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Elisha refusing the gifts of Naaman, by Pieter de Grebber
Naaman is also the name of one of the Minor characters in the Book of Genesis

Naaman (נַעֲמָן "pleasantness") was a commander of the armies of Ben-Hadad II in the time of Joram, king of Israel. He is mentioned in 2 Kings 5 of the Tanakh. According to the narrative, he was afflicted with tzaraath.[1] When the Hebrew slave-girl who waited on his wife told her of a prophet in Samaria who could cure her master, he obtained a letter from Benhadad and proceeded with it to Joram. The king of Israel suspected in this some evil design against him, and tore his clothes. When the prophet Elisha heard about this, he sent for Naaman. Naaman was then cured of leprosy by dipping himself seven times in the Jordan River, according to the word of Elisha. Naaman also renounces Rimmon after being cured by Elisha.[2] He is also mentioned in Luke 4:27 of the New Testament.

See also

References

  1. ^ Often translated as leprosy), this illness or affliction, was not today's leprosy. Leprosy as known today did not come to Ancient Israel until Alexander came back from a trip to India in the mid 300s BCE.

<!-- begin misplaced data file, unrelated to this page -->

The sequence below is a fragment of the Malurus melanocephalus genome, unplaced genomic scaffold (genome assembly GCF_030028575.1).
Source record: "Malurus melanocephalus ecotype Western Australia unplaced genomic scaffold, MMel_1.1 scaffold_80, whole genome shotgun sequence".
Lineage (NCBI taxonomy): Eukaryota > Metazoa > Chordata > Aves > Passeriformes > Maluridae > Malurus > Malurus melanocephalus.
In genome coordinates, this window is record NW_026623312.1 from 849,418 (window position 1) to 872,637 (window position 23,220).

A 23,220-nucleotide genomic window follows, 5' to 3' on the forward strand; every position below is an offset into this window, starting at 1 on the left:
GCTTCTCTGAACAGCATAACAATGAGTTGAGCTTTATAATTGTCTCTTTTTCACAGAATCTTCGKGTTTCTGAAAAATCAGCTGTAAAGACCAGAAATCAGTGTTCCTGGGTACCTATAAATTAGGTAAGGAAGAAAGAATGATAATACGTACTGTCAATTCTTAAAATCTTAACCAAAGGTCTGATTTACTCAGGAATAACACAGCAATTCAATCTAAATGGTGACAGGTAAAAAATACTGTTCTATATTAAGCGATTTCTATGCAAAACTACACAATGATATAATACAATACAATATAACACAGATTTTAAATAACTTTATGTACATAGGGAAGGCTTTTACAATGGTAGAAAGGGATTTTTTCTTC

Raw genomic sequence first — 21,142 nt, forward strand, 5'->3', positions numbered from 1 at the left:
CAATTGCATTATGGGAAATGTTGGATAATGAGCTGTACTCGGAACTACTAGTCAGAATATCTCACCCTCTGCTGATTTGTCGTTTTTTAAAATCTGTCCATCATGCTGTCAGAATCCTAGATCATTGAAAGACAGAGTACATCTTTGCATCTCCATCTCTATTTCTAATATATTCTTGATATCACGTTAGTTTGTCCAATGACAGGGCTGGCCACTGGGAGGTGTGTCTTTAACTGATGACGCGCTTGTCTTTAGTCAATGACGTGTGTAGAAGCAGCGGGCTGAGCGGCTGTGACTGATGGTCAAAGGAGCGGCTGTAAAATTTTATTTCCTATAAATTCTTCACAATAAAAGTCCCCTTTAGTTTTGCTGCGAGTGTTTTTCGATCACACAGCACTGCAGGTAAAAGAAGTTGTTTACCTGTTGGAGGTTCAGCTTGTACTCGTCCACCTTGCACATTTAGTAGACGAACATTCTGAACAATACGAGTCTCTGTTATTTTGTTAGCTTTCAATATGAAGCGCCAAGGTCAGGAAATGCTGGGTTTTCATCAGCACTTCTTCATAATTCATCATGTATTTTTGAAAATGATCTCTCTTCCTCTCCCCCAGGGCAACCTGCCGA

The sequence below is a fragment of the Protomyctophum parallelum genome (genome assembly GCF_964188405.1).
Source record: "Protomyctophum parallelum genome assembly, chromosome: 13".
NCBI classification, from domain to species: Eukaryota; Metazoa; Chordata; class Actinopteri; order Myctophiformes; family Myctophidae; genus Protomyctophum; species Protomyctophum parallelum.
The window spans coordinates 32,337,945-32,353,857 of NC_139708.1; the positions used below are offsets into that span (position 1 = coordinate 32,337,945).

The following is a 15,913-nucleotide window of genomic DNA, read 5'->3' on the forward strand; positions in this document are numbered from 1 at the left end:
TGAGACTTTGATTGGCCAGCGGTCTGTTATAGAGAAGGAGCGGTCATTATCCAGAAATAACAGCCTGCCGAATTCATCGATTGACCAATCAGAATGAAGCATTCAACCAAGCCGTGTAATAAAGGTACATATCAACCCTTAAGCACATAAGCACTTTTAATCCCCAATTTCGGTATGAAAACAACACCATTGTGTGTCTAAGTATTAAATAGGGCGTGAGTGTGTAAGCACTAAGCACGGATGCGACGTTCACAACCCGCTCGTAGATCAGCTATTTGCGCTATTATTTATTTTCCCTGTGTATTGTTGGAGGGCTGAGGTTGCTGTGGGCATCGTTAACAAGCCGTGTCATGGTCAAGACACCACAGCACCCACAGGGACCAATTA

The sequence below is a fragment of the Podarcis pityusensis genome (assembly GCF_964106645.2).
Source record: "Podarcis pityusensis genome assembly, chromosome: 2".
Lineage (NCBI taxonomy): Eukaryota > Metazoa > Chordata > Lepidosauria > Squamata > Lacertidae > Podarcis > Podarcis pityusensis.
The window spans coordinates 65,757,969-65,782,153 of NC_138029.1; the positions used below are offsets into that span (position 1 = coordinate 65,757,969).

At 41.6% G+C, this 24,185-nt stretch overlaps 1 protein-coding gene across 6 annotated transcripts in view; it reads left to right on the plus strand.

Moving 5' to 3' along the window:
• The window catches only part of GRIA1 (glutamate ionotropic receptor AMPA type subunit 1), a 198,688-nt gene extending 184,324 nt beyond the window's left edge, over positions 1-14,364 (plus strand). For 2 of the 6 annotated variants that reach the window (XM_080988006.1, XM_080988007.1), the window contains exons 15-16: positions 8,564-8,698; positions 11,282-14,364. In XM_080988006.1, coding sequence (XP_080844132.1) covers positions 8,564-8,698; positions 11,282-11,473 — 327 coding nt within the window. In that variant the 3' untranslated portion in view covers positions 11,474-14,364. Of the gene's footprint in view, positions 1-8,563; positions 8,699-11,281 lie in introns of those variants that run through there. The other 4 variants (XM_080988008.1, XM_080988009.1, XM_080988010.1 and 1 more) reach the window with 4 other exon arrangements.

2. ^ God Loves Naaman Word Journey, August 29, 2008. Retrieved September 7, 2008.
  1. REDIRECT [[1]]

Bible wiki

Up to date as of January 23, 2010

From BibleWiki


pleasantness, a Syrian, the commander of the armies of Benhadad II. in the time of Joram, king of Israel. He was afflicted with leprosy; and when the little Hebrew slave-girl that waited on his wife told her of a prophet in Samaria who could cure her master, he obtained a letter from Benhadad and proceeded with it to Joram. The king of Israel suspected in this some evil design against him, and rent his clothes. Elisha the prophet hearing of this, sent for Naaman, and the strange interview which took place is recorded in 2 Kings 5. The narrative contains all that is known of the Syrian commander. He was cured of his leprosy by dipping himself seven times in the Jordan, according to the word of Elisha. His cure is alluded to by our Lord (Lk 4:27).

This entry includes text from Easton's Bible Dictionary, 1897.

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